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Gaza Now and London-Based Businesses Targeted in US-UK Crypto Terrorism Crackdown

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The US and UK authorities have ramped up their crackdown on entities linked to terrorism financing via crypto after the October 7th attacks on Israel.

As such, the US Treasury’s Office of Foreign Assets Control (OFAC) and the UK’s Office of Foreign Sanctions Implementation (OFSI) imposed fresh sanctions earlier this week on two individuals and three entities for their alleged involvement in fundraising for the Palestinian Sunni Islamist political entity, Hamas.

Pro-Hamas Entities Face Sanctions

The sanctioned entities include Gaza Now, a Gaza-based social media outlet, and two London-based businesses, Al-Qureshi Executives and Aakhirah Limited. Mustafa Ayash, the founder of Gaza Now, and Aozma Sultana, the director of the London businesses, were also targeted. They were found to have promoted pro-Hamas content and facilitated fundraising efforts for the organization.

While Gaza Now had long promoted crypto donation campaigns, and some of the addresses highlighted in sanctions designations began receiving funds in 2021, according to the latest findings by Chainalysis.

However, Gaza Now ramped up these efforts after October 7, frequently changing addresses as a result of increased scrutiny following the attacks and the channel’s subsequent growth in followers Gaza Now regularly posted and then deleted posts asking for donations and switched between several different cryptocurrencies as part of these efforts.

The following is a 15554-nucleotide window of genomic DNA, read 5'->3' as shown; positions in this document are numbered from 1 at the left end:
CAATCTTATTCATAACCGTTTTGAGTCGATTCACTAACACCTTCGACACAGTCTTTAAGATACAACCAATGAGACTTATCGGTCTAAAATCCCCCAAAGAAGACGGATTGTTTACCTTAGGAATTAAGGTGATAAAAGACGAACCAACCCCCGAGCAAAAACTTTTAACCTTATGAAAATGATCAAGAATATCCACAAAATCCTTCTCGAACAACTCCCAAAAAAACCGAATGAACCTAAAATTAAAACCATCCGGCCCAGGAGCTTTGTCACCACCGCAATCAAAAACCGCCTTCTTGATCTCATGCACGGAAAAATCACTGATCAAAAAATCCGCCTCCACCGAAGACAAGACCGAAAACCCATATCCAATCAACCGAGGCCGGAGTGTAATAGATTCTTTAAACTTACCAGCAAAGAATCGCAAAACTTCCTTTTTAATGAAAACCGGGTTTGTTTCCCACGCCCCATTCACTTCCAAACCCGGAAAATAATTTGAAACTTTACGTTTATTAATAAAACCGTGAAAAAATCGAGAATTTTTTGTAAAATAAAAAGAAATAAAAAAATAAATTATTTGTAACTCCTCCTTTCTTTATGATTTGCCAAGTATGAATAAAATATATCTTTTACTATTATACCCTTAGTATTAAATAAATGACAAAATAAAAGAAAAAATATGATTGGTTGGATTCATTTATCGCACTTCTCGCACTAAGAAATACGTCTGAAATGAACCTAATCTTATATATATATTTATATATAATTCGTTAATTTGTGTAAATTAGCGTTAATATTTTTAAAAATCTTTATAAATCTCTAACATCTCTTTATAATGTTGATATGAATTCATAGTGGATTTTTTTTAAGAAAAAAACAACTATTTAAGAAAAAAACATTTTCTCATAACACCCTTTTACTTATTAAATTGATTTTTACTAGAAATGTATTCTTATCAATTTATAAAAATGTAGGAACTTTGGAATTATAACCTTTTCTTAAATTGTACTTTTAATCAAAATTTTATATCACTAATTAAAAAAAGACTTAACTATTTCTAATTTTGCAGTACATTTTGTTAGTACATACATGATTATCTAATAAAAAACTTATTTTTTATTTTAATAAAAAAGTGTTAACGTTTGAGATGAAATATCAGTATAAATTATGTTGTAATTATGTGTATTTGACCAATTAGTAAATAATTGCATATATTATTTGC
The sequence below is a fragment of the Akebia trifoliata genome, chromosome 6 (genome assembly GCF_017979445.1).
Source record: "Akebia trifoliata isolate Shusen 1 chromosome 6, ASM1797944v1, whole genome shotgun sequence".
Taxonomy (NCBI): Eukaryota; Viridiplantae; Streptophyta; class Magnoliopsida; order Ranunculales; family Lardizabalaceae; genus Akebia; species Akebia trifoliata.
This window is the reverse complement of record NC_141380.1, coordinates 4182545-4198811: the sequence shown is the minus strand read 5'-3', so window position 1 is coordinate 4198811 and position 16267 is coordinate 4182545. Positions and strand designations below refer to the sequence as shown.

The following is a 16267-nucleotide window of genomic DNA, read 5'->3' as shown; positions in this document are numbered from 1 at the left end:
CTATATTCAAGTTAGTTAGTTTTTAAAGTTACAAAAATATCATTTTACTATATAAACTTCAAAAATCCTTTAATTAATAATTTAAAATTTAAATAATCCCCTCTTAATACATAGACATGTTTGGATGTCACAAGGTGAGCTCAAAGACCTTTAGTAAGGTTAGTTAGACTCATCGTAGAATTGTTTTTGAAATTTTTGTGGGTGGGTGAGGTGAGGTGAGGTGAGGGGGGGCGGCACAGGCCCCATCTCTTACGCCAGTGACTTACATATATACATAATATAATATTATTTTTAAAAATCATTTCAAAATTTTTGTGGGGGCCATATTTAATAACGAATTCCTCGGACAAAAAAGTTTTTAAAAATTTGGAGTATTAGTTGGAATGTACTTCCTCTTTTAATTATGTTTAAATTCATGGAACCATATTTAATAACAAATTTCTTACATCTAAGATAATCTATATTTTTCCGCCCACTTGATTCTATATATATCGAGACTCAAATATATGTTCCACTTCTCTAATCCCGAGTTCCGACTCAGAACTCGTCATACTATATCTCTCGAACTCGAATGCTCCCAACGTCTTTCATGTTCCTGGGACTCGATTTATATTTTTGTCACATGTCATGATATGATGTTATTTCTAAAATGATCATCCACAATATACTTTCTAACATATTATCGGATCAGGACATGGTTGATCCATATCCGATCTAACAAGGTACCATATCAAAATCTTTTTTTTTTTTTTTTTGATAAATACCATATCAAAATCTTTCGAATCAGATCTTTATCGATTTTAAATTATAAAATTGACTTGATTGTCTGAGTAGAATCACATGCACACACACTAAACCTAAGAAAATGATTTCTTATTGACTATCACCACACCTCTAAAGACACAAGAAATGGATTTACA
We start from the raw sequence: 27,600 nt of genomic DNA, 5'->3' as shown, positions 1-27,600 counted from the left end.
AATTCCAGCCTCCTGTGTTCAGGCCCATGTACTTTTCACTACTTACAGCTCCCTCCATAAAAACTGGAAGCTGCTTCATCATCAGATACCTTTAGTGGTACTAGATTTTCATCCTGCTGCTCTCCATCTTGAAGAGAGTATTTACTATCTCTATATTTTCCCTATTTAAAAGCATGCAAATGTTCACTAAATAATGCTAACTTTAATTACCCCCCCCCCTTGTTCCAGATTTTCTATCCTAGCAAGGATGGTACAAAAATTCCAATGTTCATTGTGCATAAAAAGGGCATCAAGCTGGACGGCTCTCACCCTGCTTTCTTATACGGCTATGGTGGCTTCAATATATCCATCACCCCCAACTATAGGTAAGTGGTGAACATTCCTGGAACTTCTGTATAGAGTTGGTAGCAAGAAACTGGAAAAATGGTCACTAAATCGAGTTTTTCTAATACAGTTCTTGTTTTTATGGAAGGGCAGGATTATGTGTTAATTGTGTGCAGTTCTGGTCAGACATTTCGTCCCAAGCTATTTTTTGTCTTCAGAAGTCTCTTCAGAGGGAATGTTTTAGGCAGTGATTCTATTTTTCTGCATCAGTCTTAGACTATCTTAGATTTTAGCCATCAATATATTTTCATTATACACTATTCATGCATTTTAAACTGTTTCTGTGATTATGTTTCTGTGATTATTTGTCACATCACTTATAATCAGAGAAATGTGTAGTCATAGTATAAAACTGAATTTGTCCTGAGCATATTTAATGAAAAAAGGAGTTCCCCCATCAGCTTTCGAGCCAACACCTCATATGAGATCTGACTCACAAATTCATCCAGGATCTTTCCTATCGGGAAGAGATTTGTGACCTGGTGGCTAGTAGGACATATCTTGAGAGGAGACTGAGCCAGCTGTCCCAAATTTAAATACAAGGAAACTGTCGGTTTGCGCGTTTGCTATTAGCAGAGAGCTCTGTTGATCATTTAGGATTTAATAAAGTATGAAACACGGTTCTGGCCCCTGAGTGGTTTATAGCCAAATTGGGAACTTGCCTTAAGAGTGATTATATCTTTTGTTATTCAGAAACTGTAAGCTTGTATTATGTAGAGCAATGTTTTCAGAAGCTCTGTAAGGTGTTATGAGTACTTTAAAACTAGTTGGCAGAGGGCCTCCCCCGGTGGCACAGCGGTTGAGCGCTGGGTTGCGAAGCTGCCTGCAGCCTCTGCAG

Gaza Now is known to have openly declared support for Hamas and has been running crypto donation campaigns for quite some time, with some addresses flagged for receiving funds since 2021, as per Chainalysis.

However, the blockchain intelligence firm found that the pro-Hamas online media channel frequently changed donation addresses, posting and deleting donation requests, and even switching between various cryptocurrencies following increased attention after the October 7 attacks.

Additional Revelations

Chainalysis also found that all the inflows mainly originated from mainstream crypto exchanges. The flagged addresses received money from three wallets that were previously seized by the National Bulk Cash Smuggling and Counterfeit Task Force (NBCTF), as well as from an Iranian exchange in Iran and a money services business (MSB) in Gaza.

The firm also found that Gaza Now’s personal wallets received slightly more than $40,000 in various crypto assets.

Instant exchanges, crypto tumblers, and smart contracts have also facilitated these fund transfers, indicating donors’ attempts to conceal their activity.

Gaza Now’s incoming transactions were found to be of various amounts, with most being under $10,000. Chainalysis speculated that larger transfers might have been internal movements of funds by the entity or its associates rather than donations.

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